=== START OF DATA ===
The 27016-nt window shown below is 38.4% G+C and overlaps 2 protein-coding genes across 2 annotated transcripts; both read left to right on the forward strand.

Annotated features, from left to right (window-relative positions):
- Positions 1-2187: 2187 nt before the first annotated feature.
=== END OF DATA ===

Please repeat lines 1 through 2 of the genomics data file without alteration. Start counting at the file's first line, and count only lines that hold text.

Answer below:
The 27016-nt window shown below is 38.4% G+C and overlaps 2 protein-coding genes across 2 annotated transcripts; both read left to right on the forward strand.

Annotated features, from left to right (window-relative positions):